Australian Afghan War Veteran Denies Allegations of War Crimes

Elias Hubbard
June 8, 2021

He also described as "ludicrous" allegations Mr Roberts-Smith could have killed an unarmed man outside "in full view" on a mission.

Bruce McClintock, SC, previously told the Federal Court that Dame Quentin would be called as a reputation witness in the former soldier's case against Nine newspapers the Sydney Morning Herald and The Age. It has unsurprisingly been dubbed the "trial of the century".

Mr Roberts-Smith, through his legal team, denies he punched the woman after they returned to their hotel because her behaviour had threatened to expose their tryst.

A notice board in the SAS base, Mr McClintock said, had "BRS is after another medal" scrawled on it after Mr Roberts-Smith returned from a mission.

He argued his client had up until the end of previous year lost $475,000 from his public speaking business and wasn't able to proceed with a partnership at an accountancy firm which would have been more lucrative than his executive position at Seven West Media.

Mr Roberts-Smith launched the civil action in 2018 over the media reports that he says accused him of murder during his 2009 to 2012 tour of Afghanistan with the SAS.

Bruce McClintock, Mr Roberts-Smith's lawyer, told the court his client's reputation had been destroyed by "corrosive jealousy" and "bitter people" who had run a "poisonous campaign against him".

Ben Roberts-Smith and his former wife Emma Roberts.

Mr McClintock said other soldiers had been "enormously jealous" about the honours awarded to Mr Roberts-Smith - which include the Victoria Cross - and had sought revenge with claims he "broke the moral and legal rules of military engagement".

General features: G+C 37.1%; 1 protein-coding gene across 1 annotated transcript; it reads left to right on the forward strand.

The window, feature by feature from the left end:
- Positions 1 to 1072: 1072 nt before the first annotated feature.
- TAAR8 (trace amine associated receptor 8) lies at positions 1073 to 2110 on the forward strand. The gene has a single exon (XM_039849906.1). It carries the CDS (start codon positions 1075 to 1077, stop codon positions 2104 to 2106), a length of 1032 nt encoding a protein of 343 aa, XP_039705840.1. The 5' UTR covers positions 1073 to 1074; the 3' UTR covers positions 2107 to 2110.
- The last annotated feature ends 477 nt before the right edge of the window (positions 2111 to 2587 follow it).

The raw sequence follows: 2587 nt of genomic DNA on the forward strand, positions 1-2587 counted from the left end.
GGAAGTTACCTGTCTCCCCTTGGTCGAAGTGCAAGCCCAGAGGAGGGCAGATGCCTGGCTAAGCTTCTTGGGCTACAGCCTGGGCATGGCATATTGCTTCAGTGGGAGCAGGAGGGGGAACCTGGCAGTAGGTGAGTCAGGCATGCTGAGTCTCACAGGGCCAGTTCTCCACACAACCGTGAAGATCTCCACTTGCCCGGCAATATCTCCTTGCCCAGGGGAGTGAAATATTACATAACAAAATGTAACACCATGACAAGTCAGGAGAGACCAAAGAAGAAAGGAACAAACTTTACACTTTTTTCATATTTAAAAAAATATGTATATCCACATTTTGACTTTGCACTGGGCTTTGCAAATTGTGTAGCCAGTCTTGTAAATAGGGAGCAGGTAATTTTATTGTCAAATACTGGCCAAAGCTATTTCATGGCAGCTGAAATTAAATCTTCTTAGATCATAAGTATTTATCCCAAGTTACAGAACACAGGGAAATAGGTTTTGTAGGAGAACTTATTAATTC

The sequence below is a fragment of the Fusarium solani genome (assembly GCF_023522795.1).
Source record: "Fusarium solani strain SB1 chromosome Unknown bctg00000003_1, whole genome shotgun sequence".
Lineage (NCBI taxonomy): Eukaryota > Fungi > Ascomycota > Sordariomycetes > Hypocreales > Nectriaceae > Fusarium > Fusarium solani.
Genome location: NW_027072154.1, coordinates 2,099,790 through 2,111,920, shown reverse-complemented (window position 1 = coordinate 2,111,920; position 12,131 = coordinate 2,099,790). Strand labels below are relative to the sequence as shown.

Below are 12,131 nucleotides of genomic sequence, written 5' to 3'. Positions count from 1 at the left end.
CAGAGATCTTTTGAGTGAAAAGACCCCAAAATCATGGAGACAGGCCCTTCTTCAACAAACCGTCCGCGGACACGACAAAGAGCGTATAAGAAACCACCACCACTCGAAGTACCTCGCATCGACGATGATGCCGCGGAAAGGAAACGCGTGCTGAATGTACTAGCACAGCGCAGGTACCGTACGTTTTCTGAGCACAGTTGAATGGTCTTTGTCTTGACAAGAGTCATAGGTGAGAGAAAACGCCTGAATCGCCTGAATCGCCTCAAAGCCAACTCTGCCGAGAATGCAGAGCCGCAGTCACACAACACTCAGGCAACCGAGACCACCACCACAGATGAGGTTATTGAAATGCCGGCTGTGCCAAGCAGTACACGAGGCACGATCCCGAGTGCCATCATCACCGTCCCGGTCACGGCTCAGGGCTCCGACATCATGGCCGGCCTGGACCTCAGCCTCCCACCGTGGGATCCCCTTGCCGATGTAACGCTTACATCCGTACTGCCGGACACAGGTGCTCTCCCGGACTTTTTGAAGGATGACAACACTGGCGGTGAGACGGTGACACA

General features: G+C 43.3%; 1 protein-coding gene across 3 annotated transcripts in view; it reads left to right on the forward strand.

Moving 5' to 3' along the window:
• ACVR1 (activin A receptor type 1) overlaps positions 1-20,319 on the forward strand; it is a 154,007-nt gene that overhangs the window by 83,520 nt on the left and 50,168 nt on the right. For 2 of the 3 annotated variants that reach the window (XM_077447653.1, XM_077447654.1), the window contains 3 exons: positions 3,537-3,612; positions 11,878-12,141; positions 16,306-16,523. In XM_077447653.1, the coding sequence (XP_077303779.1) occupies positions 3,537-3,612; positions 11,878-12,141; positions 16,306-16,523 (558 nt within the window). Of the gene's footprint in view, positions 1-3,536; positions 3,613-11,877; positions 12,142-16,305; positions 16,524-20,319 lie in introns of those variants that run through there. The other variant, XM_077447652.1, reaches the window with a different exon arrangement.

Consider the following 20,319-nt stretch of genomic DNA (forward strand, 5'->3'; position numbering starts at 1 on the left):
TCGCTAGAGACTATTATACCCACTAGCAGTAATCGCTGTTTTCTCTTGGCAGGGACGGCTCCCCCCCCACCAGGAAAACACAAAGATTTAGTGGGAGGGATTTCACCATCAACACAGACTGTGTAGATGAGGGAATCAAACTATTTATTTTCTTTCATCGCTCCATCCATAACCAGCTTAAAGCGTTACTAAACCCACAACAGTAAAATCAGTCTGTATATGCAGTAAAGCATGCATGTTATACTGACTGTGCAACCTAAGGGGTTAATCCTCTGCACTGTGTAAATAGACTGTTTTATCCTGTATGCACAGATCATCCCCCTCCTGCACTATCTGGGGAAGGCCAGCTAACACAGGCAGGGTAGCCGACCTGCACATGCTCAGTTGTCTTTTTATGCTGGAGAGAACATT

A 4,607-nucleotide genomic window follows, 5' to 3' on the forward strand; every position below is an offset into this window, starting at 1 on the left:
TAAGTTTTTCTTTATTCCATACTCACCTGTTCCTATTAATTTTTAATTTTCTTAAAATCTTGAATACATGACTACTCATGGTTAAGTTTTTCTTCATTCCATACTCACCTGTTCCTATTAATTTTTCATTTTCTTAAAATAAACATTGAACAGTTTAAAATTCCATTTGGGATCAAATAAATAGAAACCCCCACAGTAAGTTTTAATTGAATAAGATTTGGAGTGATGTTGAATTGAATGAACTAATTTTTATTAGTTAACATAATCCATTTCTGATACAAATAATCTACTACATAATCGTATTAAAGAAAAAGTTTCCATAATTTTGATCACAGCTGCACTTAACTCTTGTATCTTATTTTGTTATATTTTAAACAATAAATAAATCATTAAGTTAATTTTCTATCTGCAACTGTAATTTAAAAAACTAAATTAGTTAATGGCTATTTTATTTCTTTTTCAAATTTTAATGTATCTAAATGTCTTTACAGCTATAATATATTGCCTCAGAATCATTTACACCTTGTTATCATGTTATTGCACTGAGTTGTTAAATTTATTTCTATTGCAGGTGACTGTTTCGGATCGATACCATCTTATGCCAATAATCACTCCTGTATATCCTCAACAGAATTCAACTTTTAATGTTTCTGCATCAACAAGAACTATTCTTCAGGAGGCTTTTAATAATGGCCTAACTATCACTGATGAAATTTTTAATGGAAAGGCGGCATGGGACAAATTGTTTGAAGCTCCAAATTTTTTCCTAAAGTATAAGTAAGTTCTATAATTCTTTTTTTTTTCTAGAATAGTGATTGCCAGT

Mr McClintock said the alleged execution of Ali Jan Bakir had been the "centrepiece" of Nine's sprawling allegations against his client and it was entirely false.

His parents Len and Sue Roberts-Smith have come to Sydney to publicly support their son.

He told the court while Mr Roberts-Smith had once been "inundated" with invitations to Anzac Day services, this year he received none.

'We never expected that our son would be unfairly attacked in this manner after he served his country in Afghanistan with distinction and risked his life'.

Nine have claimed one witness, known only as Person 1, was bullied by Mr Roberts-Smith.

Person 10, the court heard, fired bursts of his machine gun but would not answer when Mr Roberts-Smith asked what he was shooting at.

In his lawsuit, Mr Roberts-Smith alleges Nine's newspapers and its journalists Nick McKenzie (pictured), David Wroe and Chris Masters defamed him in the then Fairfax press in 2018.

Much of Tuesday's proceedings before Justice Anthony Besanko are likely to be closed to the public due to national security evidence, the court heard.

Australia's military and police are both investigating numerous war crimes alleged to have been committed by members of elite SAS soldiers in Afghanistan.

He also denied his client ever "blooded" soldiers, or gloated about killing an adolescent Afghan after stopping a group of men travelling in a Toyota Hilux in 2012.

The Federal Court trial will last for eight to 10 weeks, with around 60 witnesses expected to take the stand, a court official said.

Character witnesses will then testify on his behalf.

The court also heard there had been a "very serious diminution" in Mr Roberts-Smith's future earning capacity and that the former soldier was offered a partnership at a large accounting firm which he declined after hearing of the allegations.

The barrister said Mr Roberts-Smith holds his fellow veterans in high regard, but he was subjected to "tall poppy syndrome" as his reputation increased.

The barrister detailed how Mr Roberts-Smith won his Victoria Cross by storming two machine gun nests and killing many Taliban "insurgents".

One of his barristers, Arthur Moses SC, told the Federal Court last Friday evidence showed Ms Roberts "had access" to an email account used by Mr Roberts-Smith to speak with his lawyers about an inquiry into Army conduct in the Afghanistan war.

Other reports by Click Lancashire

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